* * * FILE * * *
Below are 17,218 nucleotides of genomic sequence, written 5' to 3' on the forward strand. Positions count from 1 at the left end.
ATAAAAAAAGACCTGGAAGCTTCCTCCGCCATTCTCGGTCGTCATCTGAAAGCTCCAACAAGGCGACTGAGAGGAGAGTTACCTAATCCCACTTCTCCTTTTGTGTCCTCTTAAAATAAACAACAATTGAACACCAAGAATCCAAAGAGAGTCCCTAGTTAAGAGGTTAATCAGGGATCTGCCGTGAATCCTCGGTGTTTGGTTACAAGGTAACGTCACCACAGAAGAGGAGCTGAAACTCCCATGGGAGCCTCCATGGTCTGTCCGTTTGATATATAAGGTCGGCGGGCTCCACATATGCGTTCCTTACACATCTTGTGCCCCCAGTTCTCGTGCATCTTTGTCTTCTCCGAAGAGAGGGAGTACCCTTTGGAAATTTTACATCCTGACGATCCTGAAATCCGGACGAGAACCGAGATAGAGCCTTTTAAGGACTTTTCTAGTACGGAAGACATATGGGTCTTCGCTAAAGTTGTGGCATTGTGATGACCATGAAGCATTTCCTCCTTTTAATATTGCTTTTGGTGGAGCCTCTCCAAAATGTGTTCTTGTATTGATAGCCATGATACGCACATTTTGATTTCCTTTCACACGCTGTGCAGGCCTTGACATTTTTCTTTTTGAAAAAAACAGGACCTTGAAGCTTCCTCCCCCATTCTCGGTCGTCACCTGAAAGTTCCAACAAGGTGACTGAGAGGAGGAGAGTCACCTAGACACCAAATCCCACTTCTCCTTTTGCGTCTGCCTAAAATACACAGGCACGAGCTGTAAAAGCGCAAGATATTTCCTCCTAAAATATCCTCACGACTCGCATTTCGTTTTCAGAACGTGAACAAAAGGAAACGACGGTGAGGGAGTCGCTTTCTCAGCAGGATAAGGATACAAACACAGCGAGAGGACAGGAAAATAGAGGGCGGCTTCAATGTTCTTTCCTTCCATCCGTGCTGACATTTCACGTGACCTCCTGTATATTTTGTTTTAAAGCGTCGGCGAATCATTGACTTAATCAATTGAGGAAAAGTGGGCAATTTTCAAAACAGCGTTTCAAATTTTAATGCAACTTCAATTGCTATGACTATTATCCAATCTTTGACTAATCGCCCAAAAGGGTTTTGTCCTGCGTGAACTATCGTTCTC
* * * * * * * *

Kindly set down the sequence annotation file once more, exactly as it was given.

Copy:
Below are 17,218 nucleotides of genomic sequence, written 5' to 3' on the forward strand. Positions count from 1 at the left end.
ATAAAAAAAGACCTGGAAGCTTCCTCCGCCATTCTCGGTCGTCATCTGAAAGCTCCAACAAGGCGACTGAGAGGAGAGTTACCTAATCCCACTTCTCCTTTTGTGTCCTCTTAAAATAAACAACAATTGAACACCAAGAATCCAAAGAGAGTCCCTAGTTAAGAGGTTAATCAGGGATCTGCCGTGAATCCTCGGTGTTTGGTTACAAGGTAACGTCACCACAGAAGAGGAGCTGAAACTCCCATGGGAGCCTCCATGGTCTGTCCGTTTGATATATAAGGTCGGCGGGCTCCACATATGCGTTCCTTACACATCTTGTGCCCCCAGTTCTCGTGCATCTTTGTCTTCTCCGAAGAGAGGGAGTACCCTTTGGAAATTTTACATCCTGACGATCCTGAAATCCGGACGAGAACCGAGATAGAGCCTTTTAAGGACTTTTCTAGTACGGAAGACATATGGGTCTTCGCTAAAGTTGTGGCATTGTGATGACCATGAAGCATTTCCTCCTTTTAATATTGCTTTTGGTGGAGCCTCTCCAAAATGTGTTCTTGTATTGATAGCCATGATACGCACATTTTGATTTCCTTTCACACGCTGTGCAGGCCTTGACATTTTTCTTTTTGAAAAAAACAGGACCTTGAAGCTTCCTCCCCCATTCTCGGTCGTCACCTGAAAGTTCCAACAAGGTGACTGAGAGGAGGAGAGTCACCTAGACACCAAATCCCACTTCTCCTTTTGCGTCTGCCTAAAATACACAGGCACGAGCTGTAAAAGCGCAAGATATTTCCTCCTAAAATATCCTCACGACTCGCATTTCGTTTTCAGAACGTGAACAAAAGGAAACGACGGTGAGGGAGTCGCTTTCTCAGCAGGATAAGGATACAAACACAGCGAGAGGACAGGAAAATAGAGGGCGGCTTCAATGTTCTTTCCTTCCATCCGTGCTGACATTTCACGTGACCTCCTGTATATTTTGTTTTAAAGCGTCGGCGAATCATTGACTTAATCAATTGAGGAAAAGTGGGCAATTTTCAAAACAGCGTTTCAAATTTTAATGCAACTTCAATTGCTATGACTATTATCCAATCTTTGACTAATCGCCCAAAAGGGTTTTGTCCTGCGTGAACTATCGTTCTC